Is the Human Food Chain Collapsing? Some Researchers Say 'Yes.'




This is the sort of trend or prediction that any author or screenwriter should be aware of, at least in my opinion.

We as a species have a fascination with potential disasters dating from the days of Dante's Inferno and earlier.  Why do we find such possibilities so intriguing?  From future wars to natural disasters to the Christian Second Coming to zombies to ecological disasters, it seems that books and movies dealing with worst case scenarios find a ready market.

On the Beach (1959) Poster
In fact, one of my favorite novels is Nevil Shute's 1957 "On The Beach", a book that chronicles the last days of a small group of Americans and Australians waiting to die after global nuclear war.  Adapted by writer John Paxton, a film version of the story starring Gregory Peck, Ava Gardner, Fred Astaire and Anthony Perkins was released in 1959.

The way Mr. Shute handled the topic was to focus on the people involved, with very little in the way of catastrophe suitable for big screen special effects.  It's doubtful the movie could be made today without the addition of extraneous fight scenes or spectacular images of mass death and destruction.

Getting back to a potential food chain collapse, ecologists and nutritionists have for years preached about the food chain that starts with microscopic bacteria and algae that supports the nutrition of the rest of planet.

In short, microscopic organisms of the ocean are dying out, threatening our very existence.  Gloom and doom?  Perhaps, but certainly a prospective reality that should be explored in fiction or film.  If you can figure out how to include some overwhelming images.

Here's the report, with a link to the original study for those who care to pursue the topic further.
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Global marine analysis suggests food chain collapse

Species collapse from the top of the food chain down.

A world-first global analysis of marine responses to climbing human carbon dioxide emissions has painted a grim picture of future fisheries and ocean ecosystems.

Published today in the journal Proceedings of the National Academy of Sciences (PNAS), marine ecologists from the University of Adelaide say the expected ocean acidification and warming is likely to produce a reduction in diversity and numbers of various key species that underpin marine ecosystems around the world.

"This 'simplification' of our oceans will have profound consequences for our current way of life, particularly for coastal populations and those that rely on oceans for food and trade," says Associate Professor Ivan Nagelkerken, Australian Research Council (ARC) Future Fellow with the University's Environment Institute.

Associate Professor Nagelkerken and fellow University of Adelaide marine ecologist Professor Sean Connell have conducted a 'meta-analysis' of the data from 632 published experiments covering tropical to artic waters, and a range of ecosystems from coral reefs, through kelp forests to open oceans.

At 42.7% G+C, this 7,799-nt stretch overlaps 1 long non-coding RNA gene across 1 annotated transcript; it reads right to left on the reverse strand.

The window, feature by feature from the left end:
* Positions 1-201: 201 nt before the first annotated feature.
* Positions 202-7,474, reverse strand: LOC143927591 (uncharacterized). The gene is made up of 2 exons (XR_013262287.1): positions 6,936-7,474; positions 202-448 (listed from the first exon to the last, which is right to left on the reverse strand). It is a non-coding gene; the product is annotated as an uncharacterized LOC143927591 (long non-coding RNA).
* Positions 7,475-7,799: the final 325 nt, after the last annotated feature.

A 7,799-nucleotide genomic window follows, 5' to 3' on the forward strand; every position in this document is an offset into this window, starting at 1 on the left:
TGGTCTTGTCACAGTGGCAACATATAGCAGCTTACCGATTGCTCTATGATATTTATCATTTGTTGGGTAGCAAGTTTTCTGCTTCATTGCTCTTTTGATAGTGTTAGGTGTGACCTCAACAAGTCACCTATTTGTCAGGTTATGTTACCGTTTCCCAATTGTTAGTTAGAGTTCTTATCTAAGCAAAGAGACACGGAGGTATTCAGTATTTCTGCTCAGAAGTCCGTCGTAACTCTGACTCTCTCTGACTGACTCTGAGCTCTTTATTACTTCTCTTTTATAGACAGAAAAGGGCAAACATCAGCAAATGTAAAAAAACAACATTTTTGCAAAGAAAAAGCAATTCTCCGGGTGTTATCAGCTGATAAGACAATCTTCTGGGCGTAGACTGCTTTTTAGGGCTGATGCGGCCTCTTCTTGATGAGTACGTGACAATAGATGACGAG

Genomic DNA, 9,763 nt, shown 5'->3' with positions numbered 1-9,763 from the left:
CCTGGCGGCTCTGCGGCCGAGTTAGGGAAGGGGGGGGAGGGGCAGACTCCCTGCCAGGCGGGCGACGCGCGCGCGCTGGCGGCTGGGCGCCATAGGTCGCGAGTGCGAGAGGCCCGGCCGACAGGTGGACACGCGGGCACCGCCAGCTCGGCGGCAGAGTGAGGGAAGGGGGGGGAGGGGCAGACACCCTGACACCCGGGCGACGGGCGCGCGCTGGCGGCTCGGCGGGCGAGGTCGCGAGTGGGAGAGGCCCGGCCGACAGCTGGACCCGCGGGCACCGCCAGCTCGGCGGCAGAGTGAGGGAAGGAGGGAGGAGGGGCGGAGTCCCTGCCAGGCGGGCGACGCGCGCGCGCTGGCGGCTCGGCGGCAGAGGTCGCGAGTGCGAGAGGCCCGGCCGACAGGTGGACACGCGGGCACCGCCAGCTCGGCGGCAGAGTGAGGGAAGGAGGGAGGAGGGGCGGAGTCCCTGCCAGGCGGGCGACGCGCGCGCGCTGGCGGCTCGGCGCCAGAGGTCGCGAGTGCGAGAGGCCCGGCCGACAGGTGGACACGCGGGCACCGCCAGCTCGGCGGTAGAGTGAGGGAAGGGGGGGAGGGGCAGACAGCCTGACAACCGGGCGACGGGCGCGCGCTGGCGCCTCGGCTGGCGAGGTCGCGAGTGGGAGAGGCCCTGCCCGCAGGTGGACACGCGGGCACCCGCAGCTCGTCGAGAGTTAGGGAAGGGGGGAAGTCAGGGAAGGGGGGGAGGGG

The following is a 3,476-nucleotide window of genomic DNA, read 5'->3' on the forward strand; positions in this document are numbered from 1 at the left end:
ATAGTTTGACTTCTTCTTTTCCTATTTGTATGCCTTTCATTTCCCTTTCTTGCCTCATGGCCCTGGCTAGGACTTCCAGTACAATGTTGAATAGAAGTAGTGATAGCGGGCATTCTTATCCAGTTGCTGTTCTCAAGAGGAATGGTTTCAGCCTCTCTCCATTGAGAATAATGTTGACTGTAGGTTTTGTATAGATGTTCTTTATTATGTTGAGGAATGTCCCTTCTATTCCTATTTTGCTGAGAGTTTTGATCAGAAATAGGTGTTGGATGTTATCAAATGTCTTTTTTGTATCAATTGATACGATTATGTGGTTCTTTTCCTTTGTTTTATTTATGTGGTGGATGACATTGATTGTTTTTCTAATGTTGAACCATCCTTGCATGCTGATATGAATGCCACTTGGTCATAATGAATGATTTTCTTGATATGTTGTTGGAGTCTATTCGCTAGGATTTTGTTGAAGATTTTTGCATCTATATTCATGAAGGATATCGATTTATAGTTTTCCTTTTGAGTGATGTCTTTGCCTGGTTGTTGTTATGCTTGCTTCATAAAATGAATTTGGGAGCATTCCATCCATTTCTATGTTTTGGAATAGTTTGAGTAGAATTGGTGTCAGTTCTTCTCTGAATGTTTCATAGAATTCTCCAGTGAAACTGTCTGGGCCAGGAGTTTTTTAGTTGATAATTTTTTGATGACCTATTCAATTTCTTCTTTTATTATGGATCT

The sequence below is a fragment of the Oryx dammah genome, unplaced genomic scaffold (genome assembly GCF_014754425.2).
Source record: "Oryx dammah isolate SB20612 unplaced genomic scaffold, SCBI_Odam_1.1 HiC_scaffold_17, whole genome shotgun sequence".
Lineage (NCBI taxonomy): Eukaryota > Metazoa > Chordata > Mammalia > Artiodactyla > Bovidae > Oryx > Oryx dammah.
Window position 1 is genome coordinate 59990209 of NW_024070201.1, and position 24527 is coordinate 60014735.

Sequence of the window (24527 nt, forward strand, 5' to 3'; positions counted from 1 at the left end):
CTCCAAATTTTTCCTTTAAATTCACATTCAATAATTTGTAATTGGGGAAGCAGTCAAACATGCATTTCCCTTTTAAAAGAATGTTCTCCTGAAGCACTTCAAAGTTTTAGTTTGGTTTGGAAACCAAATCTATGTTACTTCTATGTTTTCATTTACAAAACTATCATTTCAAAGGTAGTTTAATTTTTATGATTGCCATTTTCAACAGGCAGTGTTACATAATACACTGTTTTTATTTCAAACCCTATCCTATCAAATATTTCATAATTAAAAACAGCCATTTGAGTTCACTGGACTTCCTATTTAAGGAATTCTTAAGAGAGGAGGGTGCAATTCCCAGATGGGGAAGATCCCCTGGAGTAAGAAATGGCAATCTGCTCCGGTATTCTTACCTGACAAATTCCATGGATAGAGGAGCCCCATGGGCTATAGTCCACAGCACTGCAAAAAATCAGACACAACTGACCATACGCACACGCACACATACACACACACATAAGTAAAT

"We know relatively little about how climate change will affect the marine environment," says Professor Connell. "Until now, there has been almost total reliance on qualitative reviews and perspectives of potential global change. Where quantitative assessments exist, they typically focus on single stressors, single ecosystems or single species.

"This analysis combines the results of all these experiments to study the combined effects of multiple stressors on whole communities, including species interactions and different measures of responses to climate change."

The researchers found that there would be "limited scope" for acclimation to warmer waters and acidification. Very few species will escape the negative effects of increasing CO2, with an expected large reduction in species diversity and abundance across the globe. One exception will be microorganisms, which are expected to increase in number and diversity.

From a total food web point of view, primary production from the smallest plankton is expected to increase in the warmer waters but this often doesn't translate into secondary production (the zooplankton and smaller fish) which shows decreased productivity under ocean acidification.

"With higher metabolic rates in the warmer water, and therefore a greater demand for food, there is a mismatch with less food available for carnivores ─ the bigger fish that fisheries industries are based around," says Associate Professor Nagelkerken. "There will be a species collapse from the top of the food chain down."

The analysis also showed that with warmer waters or increased acidification or both, there would be deleterious impacts on habitat-forming species for example coral, oysters and mussels. Any slight change in the health of habitats would have a broad impact on a wide range of species these reefs harbour.

Another finding was that acidification would lead to a decline in dimethylsulfide gas (DMS) production by ocean plankton which helps cloud formation and therefore in controlling Earth's heat exchange.

Related stories:

Story Source:  Materials provided by University of Adelaide.  Ivan Nagelkerken and Sean D. Connell. Global alteration of ocean ecosystem functioning due to increasing human CO2 emissions. Proceedings of the National Academy of Sciences, October 12, 2015 

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